His concern for the institutions of state allowed him to insert himself into the annals of Roman history as a continuator or reformer rather than as an intruder or revolutionary, while the inherent flexibility of the institutions gave him a wonderful repertoire of gambits both for shaping opportunities for political success for his supporters and for social promotion, of which the most important form of all was the identification of a successor to his office. The very happy accident of his long life allowed readjustment of many of his innovations in a process of trial and error, a refining process which explains the success and long survival of many of them: the city prefect (see praefectus urbi), the public postal service, the vigiles, and so on.
The arrangement of a successor proved the most difficult task of all. The calculation of auctoritas in which he excelled, and which his very name evoked, entailed that no merely dynastic principle could be guaranteed; it would belittle his own carefully constructed practical reputation for real ability to have a successor who owed everything, as he had done, to a name. At the same time he had been unable (and had perhaps not wanted) to avoid accumulating honours for his family, and using for that very consolidation of auctoritas the image of a Father and the model of the state as a super-household, one conducted like his own and under his benign but omnicompetent tutelage. There was in the end a dissonance between the role of those who had to be permitted to acquire the necessary auctoritas to maintain the image of effective governance, especially through largely factitious military escapades, and the need to rely on his own blood-line to keep alive the charisma of his own divine associations. Agrippa was a compliant assistant in the public sphere, and Livia happy and expert at propagating the necessary pictures in the private; but Tiberius and Drusus, Livia's children by her first marriage, were not good at being second fiddle, and Iulia, his daughter and only child, on whom the whole dynastic construction relied, nearly wrecked the whole thing by probably calculated sexual misbehaviour. This called into question the credentials of the model family, the legitimacy of her offspring, and the feasibility of using ethics as a constitutional strategy, while potentially irradiating her partners (who included Antony's son Iullus Antonius) with her share of the ancestral charisma.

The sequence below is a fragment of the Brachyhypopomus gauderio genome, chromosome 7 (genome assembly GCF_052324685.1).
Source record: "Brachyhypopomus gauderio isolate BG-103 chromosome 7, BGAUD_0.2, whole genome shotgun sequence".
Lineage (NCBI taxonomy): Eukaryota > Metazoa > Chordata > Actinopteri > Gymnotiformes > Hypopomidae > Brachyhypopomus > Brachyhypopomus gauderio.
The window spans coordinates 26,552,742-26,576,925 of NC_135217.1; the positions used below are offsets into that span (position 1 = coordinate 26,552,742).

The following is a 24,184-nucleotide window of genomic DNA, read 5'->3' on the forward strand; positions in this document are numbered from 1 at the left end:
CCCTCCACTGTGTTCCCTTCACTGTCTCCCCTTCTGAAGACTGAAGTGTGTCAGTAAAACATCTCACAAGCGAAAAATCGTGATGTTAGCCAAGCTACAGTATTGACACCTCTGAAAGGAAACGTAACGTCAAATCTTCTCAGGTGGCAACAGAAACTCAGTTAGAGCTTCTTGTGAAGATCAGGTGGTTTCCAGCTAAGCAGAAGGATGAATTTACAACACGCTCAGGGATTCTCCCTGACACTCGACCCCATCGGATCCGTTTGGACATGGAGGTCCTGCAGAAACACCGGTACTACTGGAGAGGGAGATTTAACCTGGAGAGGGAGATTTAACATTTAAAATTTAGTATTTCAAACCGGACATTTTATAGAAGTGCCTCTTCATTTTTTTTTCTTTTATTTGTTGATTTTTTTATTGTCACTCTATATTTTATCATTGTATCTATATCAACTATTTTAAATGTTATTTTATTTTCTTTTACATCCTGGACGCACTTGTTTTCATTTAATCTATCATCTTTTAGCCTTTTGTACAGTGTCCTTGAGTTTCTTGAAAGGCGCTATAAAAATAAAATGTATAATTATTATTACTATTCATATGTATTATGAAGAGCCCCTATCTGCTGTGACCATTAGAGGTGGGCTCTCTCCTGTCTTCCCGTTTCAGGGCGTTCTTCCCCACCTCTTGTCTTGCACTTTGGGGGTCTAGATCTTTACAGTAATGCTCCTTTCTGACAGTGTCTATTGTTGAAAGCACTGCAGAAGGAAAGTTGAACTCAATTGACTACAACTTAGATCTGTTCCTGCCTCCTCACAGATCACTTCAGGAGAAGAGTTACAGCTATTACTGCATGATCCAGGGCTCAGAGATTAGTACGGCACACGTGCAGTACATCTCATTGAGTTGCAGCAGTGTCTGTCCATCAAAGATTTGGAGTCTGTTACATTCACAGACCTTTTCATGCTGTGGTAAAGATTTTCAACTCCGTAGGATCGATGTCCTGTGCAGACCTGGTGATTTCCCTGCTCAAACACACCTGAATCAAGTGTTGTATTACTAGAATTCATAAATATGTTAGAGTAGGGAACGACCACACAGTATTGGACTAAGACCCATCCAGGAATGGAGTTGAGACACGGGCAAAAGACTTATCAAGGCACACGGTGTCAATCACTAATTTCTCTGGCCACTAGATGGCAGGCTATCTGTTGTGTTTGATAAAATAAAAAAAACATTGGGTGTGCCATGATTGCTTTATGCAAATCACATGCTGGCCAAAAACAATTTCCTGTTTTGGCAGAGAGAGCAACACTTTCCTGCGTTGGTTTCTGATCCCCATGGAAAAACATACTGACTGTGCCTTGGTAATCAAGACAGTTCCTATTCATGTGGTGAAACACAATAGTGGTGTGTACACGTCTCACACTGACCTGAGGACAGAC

The dynastic policy was not overtly monarchic either, however, and what saved Augustus was the fact that he had (since he did not have the option of destroying them wholesale) re-created the Roman aristocracy and given them a new role in his social system. As an antidote to the Civil War social mobility was to be curbed; freedmen were discouraged from promotion, the plebs was indulged but controlled; the two upper classes were encouraged to procreate, and each had its precise place in the religious system, at the theatre, and in government. As an ornament to the whole thing, and to camouflage the prerogatives that he ascribed to his own family, survivors of the great lines of the historic Roman past were encouraged to live up to their ancestors' images, and given an honorific but circumscribed part to play in a system whose regulation, through his censorial function, it was Augustus' job to manage. Hence—and the power derived also from his fatherly pretensions—the ethical content of much of his legislation, which did the nobility the credit of thinking them worthy of the past while giving their arbiter a useful way of coercing them if they failed to live up to it. The seeds of the disastrous use of the laws on adultery and maiestas over the next generations were therefore sowed by Augustus, who was not himself faced by any very coherent opposition.